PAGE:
Thursday, July 26, 2012


A recent Los Angeles Times story by reporter Molly Hennessy-Fisk has some interesting characteristics. Her story concerns a movement to avoid glorifying the Aurora, Colorado, coward who slaughtered at least defenseless twelve movie-goers. The movement focuses on memorializing the names of the victims, not that of the perpetrator. Most reporting of these kinds of events provide much more about the perpetrator. Self-aggrandizement is usually found to be one of the primary motivators for these acts. Charles Manson once remarked he’s the best known man in the world.
So why bring this story up? Because in reporting on the movement, the reporter managed to insert the name of “Suspect A”-the killer- into the story eleven times. She managed to mention only one victim, twice. I think both the reporter and the LA Times editors dropped the ball here.

If you had to identify, in one word, the reason why the human race has not achieved, and never will achieve, its full potential, that word would be "meetings."
People who want to share their religious views with you almost never want you to share yours with them.
Does the name Pavlov ring a bell?

A local candidate for the state House of Representatives has distributed a piece that accuses all “career politicians” of being thieves, of having their hands in the cookie jar. That’s popular jargon for stealing. I've complained to local television stations and newspapers about this charge and I’ve been ignored. We’ve become inured to illogical and negative political rhetoric. How does this accusation that my former representatives, at all levels of government, have been stealing from me, backed with zero evidence, help me decide how to vote?  Well, I guess this does. Anybody who makes such wild and sweeping accusations cannot be trusted to represent me at any level of government.

“Trickster’s Point,” by Kent Krueger. coming later this summer. Up to his usual high standards. Recommended.
“False Mermaid,” by Erin Hart. An emotionally complex tale of unsolved family murder, with a connection to the author’s hero, Nora Gavin and her expertise in forensic anthropology. Strongly recommended.
“The Cougar’s Prey,” by Larry D. Sweazy. A Texas frontier western tale with secret maneuverings, undercover missions, the rescue of damsels in dire distress.  Good story, and a fun novel.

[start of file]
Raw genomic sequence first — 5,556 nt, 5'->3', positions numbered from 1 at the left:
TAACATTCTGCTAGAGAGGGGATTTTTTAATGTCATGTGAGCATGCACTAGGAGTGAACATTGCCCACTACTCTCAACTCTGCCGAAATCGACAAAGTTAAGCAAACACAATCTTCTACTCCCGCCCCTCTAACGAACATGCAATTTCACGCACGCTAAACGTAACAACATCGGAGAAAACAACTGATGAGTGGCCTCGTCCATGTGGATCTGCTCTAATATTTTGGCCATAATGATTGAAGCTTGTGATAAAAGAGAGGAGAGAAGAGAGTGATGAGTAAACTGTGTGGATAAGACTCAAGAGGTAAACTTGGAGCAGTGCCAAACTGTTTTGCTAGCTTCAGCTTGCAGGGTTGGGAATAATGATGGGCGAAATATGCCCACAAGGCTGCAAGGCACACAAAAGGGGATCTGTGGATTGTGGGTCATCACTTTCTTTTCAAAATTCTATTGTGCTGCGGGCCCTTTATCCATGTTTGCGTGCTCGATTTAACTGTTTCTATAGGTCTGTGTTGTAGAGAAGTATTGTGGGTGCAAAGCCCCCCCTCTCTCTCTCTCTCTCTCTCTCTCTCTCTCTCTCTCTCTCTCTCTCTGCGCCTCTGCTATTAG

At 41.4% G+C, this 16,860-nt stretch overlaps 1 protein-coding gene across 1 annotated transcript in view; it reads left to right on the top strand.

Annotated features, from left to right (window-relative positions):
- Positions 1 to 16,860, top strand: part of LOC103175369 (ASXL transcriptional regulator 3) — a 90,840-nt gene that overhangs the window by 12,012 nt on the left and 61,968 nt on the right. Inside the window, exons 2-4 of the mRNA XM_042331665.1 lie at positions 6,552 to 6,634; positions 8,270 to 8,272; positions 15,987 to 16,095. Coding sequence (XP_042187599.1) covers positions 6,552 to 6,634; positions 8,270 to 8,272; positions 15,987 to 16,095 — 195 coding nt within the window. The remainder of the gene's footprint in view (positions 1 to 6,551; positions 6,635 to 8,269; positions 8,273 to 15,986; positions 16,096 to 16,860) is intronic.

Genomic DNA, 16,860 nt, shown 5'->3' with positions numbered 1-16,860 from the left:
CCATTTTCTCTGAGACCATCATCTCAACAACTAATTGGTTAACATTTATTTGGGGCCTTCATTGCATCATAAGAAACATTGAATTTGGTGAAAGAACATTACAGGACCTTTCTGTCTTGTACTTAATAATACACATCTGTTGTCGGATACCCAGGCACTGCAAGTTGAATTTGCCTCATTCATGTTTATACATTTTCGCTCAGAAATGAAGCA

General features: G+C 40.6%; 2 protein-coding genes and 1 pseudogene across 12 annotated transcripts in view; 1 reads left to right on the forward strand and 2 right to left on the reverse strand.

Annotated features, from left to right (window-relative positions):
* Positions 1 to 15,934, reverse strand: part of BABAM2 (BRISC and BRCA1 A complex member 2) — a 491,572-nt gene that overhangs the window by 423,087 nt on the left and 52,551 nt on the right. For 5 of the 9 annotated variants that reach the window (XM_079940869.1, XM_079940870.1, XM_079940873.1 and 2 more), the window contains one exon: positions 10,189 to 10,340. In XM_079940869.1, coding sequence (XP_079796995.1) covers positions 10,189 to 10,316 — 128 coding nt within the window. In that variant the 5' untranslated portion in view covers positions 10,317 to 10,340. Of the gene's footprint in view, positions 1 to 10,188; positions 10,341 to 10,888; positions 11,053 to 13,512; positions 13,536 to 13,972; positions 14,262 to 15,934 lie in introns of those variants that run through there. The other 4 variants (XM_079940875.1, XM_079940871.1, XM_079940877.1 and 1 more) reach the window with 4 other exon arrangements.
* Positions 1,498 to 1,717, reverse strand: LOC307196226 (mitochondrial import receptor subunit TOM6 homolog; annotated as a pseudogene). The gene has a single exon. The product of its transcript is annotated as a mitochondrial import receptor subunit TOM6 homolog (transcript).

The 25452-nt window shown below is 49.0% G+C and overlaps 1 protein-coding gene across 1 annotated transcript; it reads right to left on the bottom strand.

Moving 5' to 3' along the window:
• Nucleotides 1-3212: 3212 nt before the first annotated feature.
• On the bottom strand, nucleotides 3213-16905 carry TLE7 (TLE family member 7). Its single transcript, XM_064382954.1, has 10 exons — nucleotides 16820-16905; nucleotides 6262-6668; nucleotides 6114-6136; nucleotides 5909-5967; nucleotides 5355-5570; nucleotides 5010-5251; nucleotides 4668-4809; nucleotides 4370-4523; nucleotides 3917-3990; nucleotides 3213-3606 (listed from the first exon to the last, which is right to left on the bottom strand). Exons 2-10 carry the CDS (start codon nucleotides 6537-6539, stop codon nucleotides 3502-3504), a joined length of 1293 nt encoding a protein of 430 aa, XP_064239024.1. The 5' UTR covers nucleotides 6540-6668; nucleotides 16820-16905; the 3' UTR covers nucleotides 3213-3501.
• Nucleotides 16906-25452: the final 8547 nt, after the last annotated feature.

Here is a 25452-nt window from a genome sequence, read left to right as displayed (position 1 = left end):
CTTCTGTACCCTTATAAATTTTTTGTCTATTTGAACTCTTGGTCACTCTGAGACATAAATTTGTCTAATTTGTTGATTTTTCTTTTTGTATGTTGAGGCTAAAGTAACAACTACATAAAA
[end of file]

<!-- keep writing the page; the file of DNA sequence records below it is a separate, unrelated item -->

“Where Danger Hides,” by Terry Odell. A romantic suspenseful novel. High-end private investigation and protection company embroiled with a women’s shelter. This odd pairing leads to murder, thievery, hot action and a fine novel. Recommended


  1. Agree with you wholeheartedly on the aggrandizing of these vicious killers. The media hoopla is likely half of what they seek.

  2. Carl, your posting reminds me of the afternoon I recently spent listening to two "talk" shows on national issues while out on the road. They left me with two impressions.
    All too often, the issue up for discussion seemed to be dumped into the corner. The dialogue became personal opinion against personal opinion. And in many instances, these opinions had a only tangential relevance to the issue.
    The other impression bothered me even more. If a person exercises his or her right to remain silent and not voice an opinion, then that silence may be misconstrued, as if, "You do not agree with my opinion. If you did, you would say so."
    We, as a society, are losing the ability to engage in civil discourse. Thomas Jefferson would be appalled.
    And lastly, stop rubbing it in. I know you've read it. I wasn't lucky enough to win one of Kent's give-aways. Now I have to wait a few more days to read "Trickster's Point."

  3. I'm with Larry. "Suspect A" will be tried and convincted thanks to the dozens and dozens of witnesses who saw him shoot up a movie theater, murdering and maiming dozens of people.

    More and more I'm seeing the mainstream media slipping hopelessly out of touch with reality.